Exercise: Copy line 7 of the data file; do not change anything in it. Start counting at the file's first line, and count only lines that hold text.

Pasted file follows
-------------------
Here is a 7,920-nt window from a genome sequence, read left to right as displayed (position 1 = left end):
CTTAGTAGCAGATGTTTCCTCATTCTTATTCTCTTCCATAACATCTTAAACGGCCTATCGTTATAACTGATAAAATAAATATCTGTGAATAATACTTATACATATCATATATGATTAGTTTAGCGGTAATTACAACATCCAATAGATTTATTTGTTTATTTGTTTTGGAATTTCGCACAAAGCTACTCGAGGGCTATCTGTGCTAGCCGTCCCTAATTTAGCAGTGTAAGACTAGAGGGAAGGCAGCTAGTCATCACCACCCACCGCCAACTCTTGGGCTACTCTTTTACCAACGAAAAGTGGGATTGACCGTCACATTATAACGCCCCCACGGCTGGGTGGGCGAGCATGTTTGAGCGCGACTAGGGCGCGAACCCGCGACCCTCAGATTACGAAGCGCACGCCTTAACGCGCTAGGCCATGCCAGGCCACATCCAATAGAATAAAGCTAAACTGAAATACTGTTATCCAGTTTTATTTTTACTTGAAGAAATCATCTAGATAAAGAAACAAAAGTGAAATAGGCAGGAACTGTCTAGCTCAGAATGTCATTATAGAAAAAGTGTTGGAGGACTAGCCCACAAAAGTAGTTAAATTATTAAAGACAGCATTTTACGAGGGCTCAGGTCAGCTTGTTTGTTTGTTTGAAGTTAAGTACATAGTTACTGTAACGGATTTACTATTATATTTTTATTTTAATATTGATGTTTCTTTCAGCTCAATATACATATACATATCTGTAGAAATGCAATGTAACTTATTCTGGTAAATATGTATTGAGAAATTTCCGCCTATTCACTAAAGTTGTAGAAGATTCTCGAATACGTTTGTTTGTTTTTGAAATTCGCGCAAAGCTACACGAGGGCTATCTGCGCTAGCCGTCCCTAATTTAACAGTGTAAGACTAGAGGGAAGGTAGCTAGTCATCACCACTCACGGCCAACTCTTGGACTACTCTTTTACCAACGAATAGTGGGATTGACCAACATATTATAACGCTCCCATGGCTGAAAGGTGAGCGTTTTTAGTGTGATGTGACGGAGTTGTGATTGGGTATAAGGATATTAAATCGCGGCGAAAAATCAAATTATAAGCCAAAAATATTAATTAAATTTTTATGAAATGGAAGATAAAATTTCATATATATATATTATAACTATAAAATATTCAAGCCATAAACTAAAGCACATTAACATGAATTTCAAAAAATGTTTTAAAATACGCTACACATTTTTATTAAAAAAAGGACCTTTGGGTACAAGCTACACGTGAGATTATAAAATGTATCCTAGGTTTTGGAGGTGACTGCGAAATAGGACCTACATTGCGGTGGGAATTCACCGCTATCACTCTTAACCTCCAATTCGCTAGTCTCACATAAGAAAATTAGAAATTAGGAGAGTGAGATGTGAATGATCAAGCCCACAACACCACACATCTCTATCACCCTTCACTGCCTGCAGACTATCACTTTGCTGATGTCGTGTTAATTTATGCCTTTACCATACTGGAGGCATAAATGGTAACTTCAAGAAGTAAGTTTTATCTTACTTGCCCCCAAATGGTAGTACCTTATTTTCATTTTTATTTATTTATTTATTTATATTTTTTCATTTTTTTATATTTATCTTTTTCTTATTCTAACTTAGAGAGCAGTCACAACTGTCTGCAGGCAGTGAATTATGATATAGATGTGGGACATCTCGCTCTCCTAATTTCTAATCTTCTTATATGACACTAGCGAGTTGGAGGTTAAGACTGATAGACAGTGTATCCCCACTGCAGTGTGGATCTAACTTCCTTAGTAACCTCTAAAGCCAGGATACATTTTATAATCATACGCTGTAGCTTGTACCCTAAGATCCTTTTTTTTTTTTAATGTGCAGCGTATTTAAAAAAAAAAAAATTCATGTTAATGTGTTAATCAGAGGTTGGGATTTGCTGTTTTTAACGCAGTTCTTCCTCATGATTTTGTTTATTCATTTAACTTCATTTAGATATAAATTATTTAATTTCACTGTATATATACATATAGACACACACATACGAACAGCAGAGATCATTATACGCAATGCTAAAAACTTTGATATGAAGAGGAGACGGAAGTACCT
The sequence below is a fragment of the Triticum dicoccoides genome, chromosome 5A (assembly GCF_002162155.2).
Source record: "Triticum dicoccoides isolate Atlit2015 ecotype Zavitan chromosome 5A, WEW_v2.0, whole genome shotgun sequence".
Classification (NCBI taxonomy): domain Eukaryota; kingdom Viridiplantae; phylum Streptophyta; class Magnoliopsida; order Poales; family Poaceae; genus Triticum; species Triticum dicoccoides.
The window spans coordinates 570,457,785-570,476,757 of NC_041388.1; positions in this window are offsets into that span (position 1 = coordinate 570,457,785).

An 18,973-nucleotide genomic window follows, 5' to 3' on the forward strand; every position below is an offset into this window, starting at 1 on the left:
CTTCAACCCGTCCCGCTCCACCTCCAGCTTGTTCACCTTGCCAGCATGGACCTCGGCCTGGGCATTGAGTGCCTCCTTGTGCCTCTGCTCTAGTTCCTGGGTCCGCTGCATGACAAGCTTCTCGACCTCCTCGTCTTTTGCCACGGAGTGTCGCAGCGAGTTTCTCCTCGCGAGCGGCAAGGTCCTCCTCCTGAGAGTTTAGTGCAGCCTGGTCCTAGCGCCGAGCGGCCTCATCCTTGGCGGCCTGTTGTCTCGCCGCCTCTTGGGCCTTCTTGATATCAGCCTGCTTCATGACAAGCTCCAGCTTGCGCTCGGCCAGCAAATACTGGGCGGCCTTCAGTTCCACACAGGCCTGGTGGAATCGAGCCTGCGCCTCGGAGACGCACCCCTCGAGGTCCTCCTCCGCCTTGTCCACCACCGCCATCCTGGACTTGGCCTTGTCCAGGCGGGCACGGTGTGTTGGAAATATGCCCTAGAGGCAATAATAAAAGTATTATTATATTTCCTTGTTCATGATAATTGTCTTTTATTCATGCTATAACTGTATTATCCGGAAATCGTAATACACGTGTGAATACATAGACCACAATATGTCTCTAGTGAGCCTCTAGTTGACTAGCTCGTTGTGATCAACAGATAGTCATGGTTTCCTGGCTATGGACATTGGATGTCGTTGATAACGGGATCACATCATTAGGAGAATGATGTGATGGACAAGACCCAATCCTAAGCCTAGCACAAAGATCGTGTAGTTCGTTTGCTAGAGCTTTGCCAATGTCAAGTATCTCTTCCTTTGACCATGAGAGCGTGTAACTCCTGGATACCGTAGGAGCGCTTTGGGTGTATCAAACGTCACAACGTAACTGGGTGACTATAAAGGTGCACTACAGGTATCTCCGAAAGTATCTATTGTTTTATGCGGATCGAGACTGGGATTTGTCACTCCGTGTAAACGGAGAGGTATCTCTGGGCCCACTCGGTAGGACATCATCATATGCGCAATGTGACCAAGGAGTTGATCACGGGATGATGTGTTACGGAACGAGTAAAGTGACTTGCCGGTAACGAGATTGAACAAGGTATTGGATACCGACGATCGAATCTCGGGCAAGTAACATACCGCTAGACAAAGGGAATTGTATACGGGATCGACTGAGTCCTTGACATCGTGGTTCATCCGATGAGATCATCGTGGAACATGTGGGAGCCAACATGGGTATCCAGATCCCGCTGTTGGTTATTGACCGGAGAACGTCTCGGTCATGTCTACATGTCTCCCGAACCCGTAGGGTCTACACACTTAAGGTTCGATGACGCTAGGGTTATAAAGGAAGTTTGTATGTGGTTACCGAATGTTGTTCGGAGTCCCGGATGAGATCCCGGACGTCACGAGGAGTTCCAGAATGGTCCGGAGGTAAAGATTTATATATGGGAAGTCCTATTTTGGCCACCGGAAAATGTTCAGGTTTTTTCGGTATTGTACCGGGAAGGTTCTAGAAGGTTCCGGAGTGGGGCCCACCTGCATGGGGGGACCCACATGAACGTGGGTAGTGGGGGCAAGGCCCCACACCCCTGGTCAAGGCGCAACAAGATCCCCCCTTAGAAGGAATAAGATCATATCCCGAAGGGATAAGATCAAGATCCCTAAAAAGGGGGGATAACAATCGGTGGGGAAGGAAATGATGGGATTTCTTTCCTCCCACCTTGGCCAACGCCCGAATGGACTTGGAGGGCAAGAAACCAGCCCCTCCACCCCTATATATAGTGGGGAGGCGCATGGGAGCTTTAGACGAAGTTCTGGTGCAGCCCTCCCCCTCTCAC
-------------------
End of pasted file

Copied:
An 18,973-nucleotide genomic window follows, 5' to 3' on the forward strand; every position below is an offset into this window, starting at 1 on the left: